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Although forensic psychiatry is a formal subspecialty, general clinicians are often called upon to perform the bulk of forensic assessment. As such, the need for some basic training in and knowledge of forensic psychiatry is clearer than ever.
Forensic psychiatry has developed into a formal subspecialty in recentyears. However, as in any other subspecialty of psychiatry, generalpractitioners are encouraged to have some training in and knowledge of forensicpsychiatry. Despite its new subspecialty status, general clinicians still performthe bulk of forensic assessment. Clinicians aware of their lack of trainingoften fear becoming involved in forensic cases, avoid forensic practiceentirely, and suffer undue anxiety when their participation becomesunavoidable.
Clinical psychiatrists can and should familiarize themselves with some ofthe principles and practice of this fascinating and challenging subspecialty.General clinicians receive training in a variety of subspecialties ofpsychiatry, such as child and adolescent psychiatry, geriatric psychiatry, orsubstance abuse. Although encouraged to recognize the limits of theirexpertise, and to refer complicated cases to specialists, general cliniciansare able to evaluate, manage and treat patients in these categories based ontheir basic training if they so choose.
This Special Report has something to offer to both forensic specialists andgeneral clinicians. Psychiatrists with forensic expertise will find thesereviews useful synopses of common and relevant forensic issues. General clinicalpsychiatrists will find that these articles provide useful information shouldthe issues discussed in these articles arise in their clinical practice.Perhaps more importantly, general psychiatrists may find that some of theiranxieties regarding forensic involvement and their own professional liabilityexposure may be minimized by an understanding of forensic issues.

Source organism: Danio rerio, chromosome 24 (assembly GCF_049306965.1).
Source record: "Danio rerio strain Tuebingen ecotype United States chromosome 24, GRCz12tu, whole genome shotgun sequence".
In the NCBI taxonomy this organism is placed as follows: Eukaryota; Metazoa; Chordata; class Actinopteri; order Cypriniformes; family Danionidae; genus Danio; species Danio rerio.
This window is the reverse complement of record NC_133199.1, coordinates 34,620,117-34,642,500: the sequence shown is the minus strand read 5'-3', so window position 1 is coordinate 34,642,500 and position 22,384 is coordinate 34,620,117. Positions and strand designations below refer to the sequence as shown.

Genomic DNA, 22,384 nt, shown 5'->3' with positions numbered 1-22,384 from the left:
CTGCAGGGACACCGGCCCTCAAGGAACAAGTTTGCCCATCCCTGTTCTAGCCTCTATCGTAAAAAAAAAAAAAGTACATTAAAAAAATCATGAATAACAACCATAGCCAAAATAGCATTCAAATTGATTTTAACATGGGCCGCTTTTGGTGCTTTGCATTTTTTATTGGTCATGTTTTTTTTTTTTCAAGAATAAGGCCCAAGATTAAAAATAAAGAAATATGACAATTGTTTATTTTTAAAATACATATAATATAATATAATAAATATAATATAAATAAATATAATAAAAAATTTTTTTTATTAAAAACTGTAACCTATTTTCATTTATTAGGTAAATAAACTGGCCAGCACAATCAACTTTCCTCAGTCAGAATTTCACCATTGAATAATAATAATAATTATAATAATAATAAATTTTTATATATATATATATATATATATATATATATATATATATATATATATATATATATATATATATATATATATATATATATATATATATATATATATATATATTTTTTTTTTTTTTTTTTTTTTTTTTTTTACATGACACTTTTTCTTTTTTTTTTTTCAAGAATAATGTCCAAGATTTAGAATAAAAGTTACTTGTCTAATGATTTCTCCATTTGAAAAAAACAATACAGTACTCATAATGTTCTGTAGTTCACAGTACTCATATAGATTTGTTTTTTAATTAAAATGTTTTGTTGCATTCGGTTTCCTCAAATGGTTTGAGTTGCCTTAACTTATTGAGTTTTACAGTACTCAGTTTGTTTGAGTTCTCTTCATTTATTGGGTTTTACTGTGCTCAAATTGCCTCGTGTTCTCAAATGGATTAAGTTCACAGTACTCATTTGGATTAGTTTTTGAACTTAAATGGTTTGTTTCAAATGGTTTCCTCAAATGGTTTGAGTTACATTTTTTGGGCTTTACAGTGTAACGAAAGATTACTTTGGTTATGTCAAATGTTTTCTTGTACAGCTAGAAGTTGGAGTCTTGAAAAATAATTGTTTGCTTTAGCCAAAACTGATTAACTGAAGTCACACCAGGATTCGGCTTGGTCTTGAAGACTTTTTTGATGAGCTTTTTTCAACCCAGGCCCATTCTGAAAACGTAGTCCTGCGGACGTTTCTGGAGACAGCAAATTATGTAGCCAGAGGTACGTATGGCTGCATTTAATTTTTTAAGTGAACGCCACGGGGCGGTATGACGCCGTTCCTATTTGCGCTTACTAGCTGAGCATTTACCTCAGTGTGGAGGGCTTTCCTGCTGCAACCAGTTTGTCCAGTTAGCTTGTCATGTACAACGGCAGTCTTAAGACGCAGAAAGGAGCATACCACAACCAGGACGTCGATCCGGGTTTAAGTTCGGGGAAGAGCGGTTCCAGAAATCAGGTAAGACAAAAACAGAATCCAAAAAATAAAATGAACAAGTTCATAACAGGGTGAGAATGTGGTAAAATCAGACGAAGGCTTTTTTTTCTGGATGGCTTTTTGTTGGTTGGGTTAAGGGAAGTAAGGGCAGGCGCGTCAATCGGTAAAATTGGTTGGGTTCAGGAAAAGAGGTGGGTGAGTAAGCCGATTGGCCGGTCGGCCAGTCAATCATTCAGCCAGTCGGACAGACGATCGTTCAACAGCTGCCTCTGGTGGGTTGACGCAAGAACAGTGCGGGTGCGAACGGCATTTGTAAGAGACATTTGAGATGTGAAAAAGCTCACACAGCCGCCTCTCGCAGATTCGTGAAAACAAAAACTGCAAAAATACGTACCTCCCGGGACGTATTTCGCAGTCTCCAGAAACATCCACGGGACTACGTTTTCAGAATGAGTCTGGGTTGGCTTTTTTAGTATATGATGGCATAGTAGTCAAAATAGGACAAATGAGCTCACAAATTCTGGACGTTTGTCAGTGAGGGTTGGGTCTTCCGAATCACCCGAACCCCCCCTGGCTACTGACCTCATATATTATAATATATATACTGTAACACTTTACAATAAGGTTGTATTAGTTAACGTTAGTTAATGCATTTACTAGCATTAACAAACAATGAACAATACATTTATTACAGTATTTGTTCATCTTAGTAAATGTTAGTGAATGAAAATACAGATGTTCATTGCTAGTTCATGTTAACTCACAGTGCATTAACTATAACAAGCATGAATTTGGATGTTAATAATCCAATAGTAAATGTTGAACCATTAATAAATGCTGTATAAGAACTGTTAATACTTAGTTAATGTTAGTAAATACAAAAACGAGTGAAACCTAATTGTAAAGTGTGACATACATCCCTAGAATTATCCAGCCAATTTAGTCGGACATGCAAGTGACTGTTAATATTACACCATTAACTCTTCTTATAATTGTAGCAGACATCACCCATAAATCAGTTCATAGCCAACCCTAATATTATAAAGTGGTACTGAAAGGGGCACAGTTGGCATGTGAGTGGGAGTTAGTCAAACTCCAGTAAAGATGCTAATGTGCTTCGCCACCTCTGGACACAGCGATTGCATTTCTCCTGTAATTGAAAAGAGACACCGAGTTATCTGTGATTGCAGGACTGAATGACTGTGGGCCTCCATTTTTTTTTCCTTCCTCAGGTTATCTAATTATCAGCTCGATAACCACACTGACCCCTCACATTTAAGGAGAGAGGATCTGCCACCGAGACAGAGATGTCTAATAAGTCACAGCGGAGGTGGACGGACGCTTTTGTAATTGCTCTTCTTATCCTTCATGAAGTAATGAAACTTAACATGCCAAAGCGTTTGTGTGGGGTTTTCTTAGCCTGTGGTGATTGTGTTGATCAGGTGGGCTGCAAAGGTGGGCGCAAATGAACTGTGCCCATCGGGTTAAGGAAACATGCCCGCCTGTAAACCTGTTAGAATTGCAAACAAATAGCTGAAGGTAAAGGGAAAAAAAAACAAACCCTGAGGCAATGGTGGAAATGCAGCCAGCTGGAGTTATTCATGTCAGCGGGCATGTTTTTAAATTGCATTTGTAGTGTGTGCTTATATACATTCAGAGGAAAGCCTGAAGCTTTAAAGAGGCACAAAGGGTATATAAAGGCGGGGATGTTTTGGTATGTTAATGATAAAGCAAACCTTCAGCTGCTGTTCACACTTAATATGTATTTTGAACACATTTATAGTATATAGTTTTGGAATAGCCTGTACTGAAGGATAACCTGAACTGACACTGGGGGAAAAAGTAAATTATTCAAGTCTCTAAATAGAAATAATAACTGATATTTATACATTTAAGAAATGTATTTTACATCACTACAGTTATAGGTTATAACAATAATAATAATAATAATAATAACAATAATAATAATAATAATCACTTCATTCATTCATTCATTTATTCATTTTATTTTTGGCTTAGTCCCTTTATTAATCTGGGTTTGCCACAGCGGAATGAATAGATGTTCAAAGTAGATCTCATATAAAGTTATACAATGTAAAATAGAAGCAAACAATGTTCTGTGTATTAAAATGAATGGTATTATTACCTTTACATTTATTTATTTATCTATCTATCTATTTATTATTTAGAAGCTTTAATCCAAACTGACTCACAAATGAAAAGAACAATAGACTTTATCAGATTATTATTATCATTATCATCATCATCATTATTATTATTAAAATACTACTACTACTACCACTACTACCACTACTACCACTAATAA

This Special Report reviews a number of areas of forensic practice. PhilipJ. Resnick, M.D., and Renee Sorrentino,M.D., have provided a thorough review of competencyissues that commonly arise in consultation-liaison psychiatry and discuss thecomponents of competency evaluations. Jacqueline M. Melonas,J.D., M.S., R.N., discusses an issue that has increasingly come to affectclinical practitioners: liability risk related to psychopharmacology. Sheprovides suggestions to help practitioners reduce these risks by understandingwhere they lie and how good clinical practice can address them. I offer areview of the thorny issues that arise when the diagnosis of posttraumaticstress disorder, increasingly common in all types of litigation, becomes alegal point of contention. Richard A. Ratner, M.D.,has reviewed the complex ethical issues surrounding evaluations of children andadolescents.
Psychiatrists are discovering that both the forensic and clinical practiceof psychiatry can be professionally rewarding. Robert P. GranacherJr., M.D., M.B.A., offers suggestions to those interested in expanding theirpractices to include forensic psychiatry. The business elements of forensicpractices differ in some ways from those of clinical practice. However, generalclinicians and forensic specialists alike will benefit from a review of thesesound business principles.
Forensic psychiatrists can benefit from reviewing the expertise of theircolleagues. General clinicians will find that the more familiar they are withthis exciting subspecialty, the more confident they will become in the clinicalpractice of psychiatry.
Dr. Gold is a clinical and forensic psychiatristand is clinical associate professor of psychiatry at the Georgetown University School of Medicine. Sheis also associate director of the GeorgetownPsychiatry Residency Program in Psychiatry and Law. She is co-editor of TheAmerican Psychiatric Publishing Textbook of Forensic Psychiatry with Robert I. Simon, M.D.